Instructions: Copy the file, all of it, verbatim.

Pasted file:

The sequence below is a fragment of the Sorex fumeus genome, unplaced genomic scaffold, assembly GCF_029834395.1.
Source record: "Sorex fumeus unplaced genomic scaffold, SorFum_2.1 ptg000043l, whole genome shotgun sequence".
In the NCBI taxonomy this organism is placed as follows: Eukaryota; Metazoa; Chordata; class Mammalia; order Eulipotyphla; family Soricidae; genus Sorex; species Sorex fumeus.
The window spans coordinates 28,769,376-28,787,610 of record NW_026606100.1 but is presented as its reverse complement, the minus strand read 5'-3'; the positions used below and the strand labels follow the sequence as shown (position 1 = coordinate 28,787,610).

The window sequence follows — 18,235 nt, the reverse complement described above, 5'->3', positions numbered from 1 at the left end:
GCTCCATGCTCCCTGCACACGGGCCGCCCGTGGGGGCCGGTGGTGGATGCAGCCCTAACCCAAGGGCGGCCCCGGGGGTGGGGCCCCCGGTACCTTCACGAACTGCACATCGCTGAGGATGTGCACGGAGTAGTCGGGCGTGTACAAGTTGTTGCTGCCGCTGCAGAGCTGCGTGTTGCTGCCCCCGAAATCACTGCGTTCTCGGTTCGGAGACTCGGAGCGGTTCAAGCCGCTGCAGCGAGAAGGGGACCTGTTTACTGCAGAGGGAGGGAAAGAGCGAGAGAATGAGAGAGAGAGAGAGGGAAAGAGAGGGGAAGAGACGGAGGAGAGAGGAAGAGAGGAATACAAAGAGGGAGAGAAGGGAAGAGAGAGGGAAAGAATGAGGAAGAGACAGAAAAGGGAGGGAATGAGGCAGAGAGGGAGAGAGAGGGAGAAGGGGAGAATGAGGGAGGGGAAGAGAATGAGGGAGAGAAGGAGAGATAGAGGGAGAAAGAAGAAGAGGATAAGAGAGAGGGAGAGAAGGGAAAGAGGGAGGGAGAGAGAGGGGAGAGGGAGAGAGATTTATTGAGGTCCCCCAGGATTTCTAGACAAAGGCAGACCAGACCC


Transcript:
The sequence below is a fragment of the Sorex fumeus genome, unplaced genomic scaffold, assembly GCF_029834395.1.
Source record: "Sorex fumeus unplaced genomic scaffold, SorFum_2.1 ptg000043l, whole genome shotgun sequence".
In the NCBI taxonomy this organism is placed as follows: Eukaryota; Metazoa; Chordata; class Mammalia; order Eulipotyphla; family Soricidae; genus Sorex; species Sorex fumeus.
The window spans coordinates 28,769,376-28,787,610 of record NW_026606100.1 but is presented as its reverse complement, the minus strand read 5'-3'; the positions used below and the strand labels follow the sequence as shown (position 1 = coordinate 28,787,610).

The window sequence follows — 18,235 nt, the reverse complement described above, 5'->3', positions numbered from 1 at the left end:
GCTCCATGCTCCCTGCACACGGGCCGCCCGTGGGGGCCGGTGGTGGATGCAGCCCTAACCCAAGGGCGGCCCCGGGGGTGGGGCCCCCGGTACCTTCACGAACTGCACATCGCTGAGGATGTGCACGGAGTAGTCGGGCGTGTACAAGTTGTTGCTGCCGCTGCAGAGCTGCGTGTTGCTGCCCCCGAAATCACTGCGTTCTCGGTTCGGAGACTCGGAGCGGTTCAAGCCGCTGCAGCGAGAAGGGGACCTGTTTACTGCAGAGGGAGGGAAAGAGCGAGAGAATGAGAGAGAGAGAGAGGGAAAGAGAGGGGAAGAGACGGAGGAGAGAGGAAGAGAGGAATACAAAGAGGGAGAGAAGGGAAGAGAGAGGGAAAGAATGAGGAAGAGACAGAAAAGGGAGGGAATGAGGCAGAGAGGGAGAGAGAGGGAGAAGGGGAGAATGAGGGAGGGGAAGAGAATGAGGGAGAGAAGGAGAGATAGAGGGAGAAAGAAGAAGAGGATAAGAGAGAGGGAGAGAAGGGAAAGAGGGAGGGAGAGAGAGGGGAGAGGGAGAGAGATTTATTGAGGTCCCCCAGGATTTCTAGACAAAGGCAGACCAGACCC